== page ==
France said Haiti remains a “priority concern” for it , adding that it is mobilized along with the rest of the international community to help deal with the political as well as the socio-economic situation in the French-speaking Caribbean Community (CARICOM) country.
In a statement on the crisis in Haiti, a spokesman for the French Ministry of Europe and Foreign Affairs, Anne-Claire Legendre, said “we are facing a deep political and security crisis in Haiti, which is having serious consequences for the population, and which is also hampering humanitarian access, in an increasingly degraded economic and social context.
”France is mobilized, along with the rest of the international community, both in terms of security, politics and humanitarian issues. According to the national network for the defense of human rights in Haiti, criminal groups control the entire capital.”
She said it is in this context that France has given priority to the restoration of security and greatly increased its support for the National Police of Haiti.
“It is important that Security Council resolution 2653 be implemented. You know that it introduced a sanctions regime that targets people involved in criminal activities. We are also working on the adoption of a European framework of sanctions which would complement these UN sanctions. So much for the security aspect of this crisis.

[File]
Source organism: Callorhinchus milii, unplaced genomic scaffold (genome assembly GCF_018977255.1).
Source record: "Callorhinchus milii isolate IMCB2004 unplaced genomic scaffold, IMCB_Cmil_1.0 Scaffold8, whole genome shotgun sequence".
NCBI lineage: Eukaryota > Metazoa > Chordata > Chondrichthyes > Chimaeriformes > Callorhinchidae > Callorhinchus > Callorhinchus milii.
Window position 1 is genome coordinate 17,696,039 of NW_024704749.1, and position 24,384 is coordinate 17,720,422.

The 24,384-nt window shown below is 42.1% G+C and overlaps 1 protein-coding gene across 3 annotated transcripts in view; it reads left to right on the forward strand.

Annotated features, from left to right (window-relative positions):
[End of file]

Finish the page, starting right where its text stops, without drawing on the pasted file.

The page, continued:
”In addition, we obviously have a mobilization on issues of political dialogue. There was an agreement on December 21, 2022. It is now a matter of Haitian political actors returning to this dialogue, to quickly appoint a Provisional Electoral Council which will finally make it possible to move towards elections.”
Late last month, the Special Representative of the Secretary-General and Head of the United Nations Integrated Office in Haiti (BINUH), Maria Isabel Salvador, said that gang violence is expanding at an alarming rate in areas previously considered relatively safe in the capital, Port-au-Prince.
The UN said that compared to the first quarter of 2022, criminal incidents, including homicide, rape, kidnappings and lynching, more than doubled in the same period in 2023 to 1,647.
Some residents have begun to take matters in their own hands, and recently, a group of civilians seized 13 suspected gang members from police custody, beat them to death and burned their bodies.
The police have since pledged to crack down on unrelenting gang violence and pleaded with Haitians to end a string of grisly vigilante killings.
Legendre said on the humanitarian side, France has increased its humanitarian aid, “which for 2023 amounts to nine million Euros (One Euro=US$1.29 cents), including 5.5 million in food aid, which is particularly critical in the current situation.
“We are also working on health issues, with an increase in our aid in the fight against cholera, which is also raging in Haiti,” she added. (CMC)